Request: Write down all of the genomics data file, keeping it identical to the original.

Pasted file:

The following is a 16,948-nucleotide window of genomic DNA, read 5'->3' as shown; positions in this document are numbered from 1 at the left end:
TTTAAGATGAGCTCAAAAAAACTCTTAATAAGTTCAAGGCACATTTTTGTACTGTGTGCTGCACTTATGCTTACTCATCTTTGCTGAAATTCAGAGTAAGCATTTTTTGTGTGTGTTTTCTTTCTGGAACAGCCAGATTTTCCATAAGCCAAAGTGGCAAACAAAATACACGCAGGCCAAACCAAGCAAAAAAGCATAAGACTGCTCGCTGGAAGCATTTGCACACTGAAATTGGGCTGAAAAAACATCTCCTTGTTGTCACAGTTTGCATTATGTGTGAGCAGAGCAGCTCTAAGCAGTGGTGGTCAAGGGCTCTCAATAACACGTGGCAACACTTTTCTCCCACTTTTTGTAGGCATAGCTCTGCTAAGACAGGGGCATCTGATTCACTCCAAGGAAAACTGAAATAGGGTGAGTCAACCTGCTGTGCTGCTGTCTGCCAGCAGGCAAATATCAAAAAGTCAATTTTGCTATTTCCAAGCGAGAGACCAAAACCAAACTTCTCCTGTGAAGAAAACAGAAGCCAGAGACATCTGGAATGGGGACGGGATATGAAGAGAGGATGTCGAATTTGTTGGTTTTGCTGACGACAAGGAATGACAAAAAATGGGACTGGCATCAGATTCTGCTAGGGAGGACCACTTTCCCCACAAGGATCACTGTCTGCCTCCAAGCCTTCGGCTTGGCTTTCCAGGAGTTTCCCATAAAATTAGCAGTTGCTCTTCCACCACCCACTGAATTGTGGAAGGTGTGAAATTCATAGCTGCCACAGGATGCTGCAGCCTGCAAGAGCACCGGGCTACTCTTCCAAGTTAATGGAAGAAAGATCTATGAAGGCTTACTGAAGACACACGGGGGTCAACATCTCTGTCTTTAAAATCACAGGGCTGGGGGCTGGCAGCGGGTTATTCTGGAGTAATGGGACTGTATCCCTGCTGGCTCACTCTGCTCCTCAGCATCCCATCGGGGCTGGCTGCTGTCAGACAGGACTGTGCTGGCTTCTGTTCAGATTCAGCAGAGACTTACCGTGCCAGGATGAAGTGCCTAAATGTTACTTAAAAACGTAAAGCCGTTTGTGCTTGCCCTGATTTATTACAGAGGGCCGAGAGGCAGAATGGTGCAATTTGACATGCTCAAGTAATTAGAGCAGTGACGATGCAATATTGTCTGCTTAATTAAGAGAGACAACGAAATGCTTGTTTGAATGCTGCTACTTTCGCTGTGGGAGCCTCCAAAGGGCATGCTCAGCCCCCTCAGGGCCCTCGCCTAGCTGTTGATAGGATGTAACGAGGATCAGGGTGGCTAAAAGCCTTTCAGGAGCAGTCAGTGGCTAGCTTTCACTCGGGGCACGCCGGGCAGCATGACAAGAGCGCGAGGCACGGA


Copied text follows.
The following is a 16,948-nucleotide window of genomic DNA, read 5'->3' as shown; positions in this document are numbered from 1 at the left end:
TTTAAGATGAGCTCAAAAAAACTCTTAATAAGTTCAAGGCACATTTTTGTACTGTGTGCTGCACTTATGCTTACTCATCTTTGCTGAAATTCAGAGTAAGCATTTTTTGTGTGTGTTTTCTTTCTGGAACAGCCAGATTTTCCATAAGCCAAAGTGGCAAACAAAATACACGCAGGCCAAACCAAGCAAAAAAGCATAAGACTGCTCGCTGGAAGCATTTGCACACTGAAATTGGGCTGAAAAAACATCTCCTTGTTGTCACAGTTTGCATTATGTGTGAGCAGAGCAGCTCTAAGCAGTGGTGGTCAAGGGCTCTCAATAACACGTGGCAACACTTTTCTCCCACTTTTTGTAGGCATAGCTCTGCTAAGACAGGGGCATCTGATTCACTCCAAGGAAAACTGAAATAGGGTGAGTCAACCTGCTGTGCTGCTGTCTGCCAGCAGGCAAATATCAAAAAGTCAATTTTGCTATTTCCAAGCGAGAGACCAAAACCAAACTTCTCCTGTGAAGAAAACAGAAGCCAGAGACATCTGGAATGGGGACGGGATATGAAGAGAGGATGTCGAATTTGTTGGTTTTGCTGACGACAAGGAATGACAAAAAATGGGACTGGCATCAGATTCTGCTAGGGAGGACCACTTTCCCCACAAGGATCACTGTCTGCCTCCAAGCCTTCGGCTTGGCTTTCCAGGAGTTTCCCATAAAATTAGCAGTTGCTCTTCCACCACCCACTGAATTGTGGAAGGTGTGAAATTCATAGCTGCCACAGGATGCTGCAGCCTGCAAGAGCACCGGGCTACTCTTCCAAGTTAATGGAAGAAAGATCTATGAAGGCTTACTGAAGACACACGGGGGTCAACATCTCTGTCTTTAAAATCACAGGGCTGGGGGCTGGCAGCGGGTTATTCTGGAGTAATGGGACTGTATCCCTGCTGGCTCACTCTGCTCCTCAGCATCCCATCGGGGCTGGCTGCTGTCAGACAGGACTGTGCTGGCTTCTGTTCAGATTCAGCAGAGACTTACCGTGCCAGGATGAAGTGCCTAAATGTTACTTAAAAACGTAAAGCCGTTTGTGCTTGCCCTGATTTATTACAGAGGGCCGAGAGGCAGAATGGTGCAATTTGACATGCTCAAGTAATTAGAGCAGTGACGATGCAATATTGTCTGCTTAATTAAGAGAGACAACGAAATGCTTGTTTGAATGCTGCTACTTTCGCTGTGGGAGCCTCCAAAGGGCATGCTCAGCCCCCTCAGGGCCCTCGCCTAGCTGTTGATAGGATGTAACGAGGATCAGGGTGGCTAAAAGCCTTTCAGGAGCAGTCAGTGGCTAGCTTTCACTCGGGGCACGCCGGGCAGCATGACAAGAGCGCGAGGCACGGA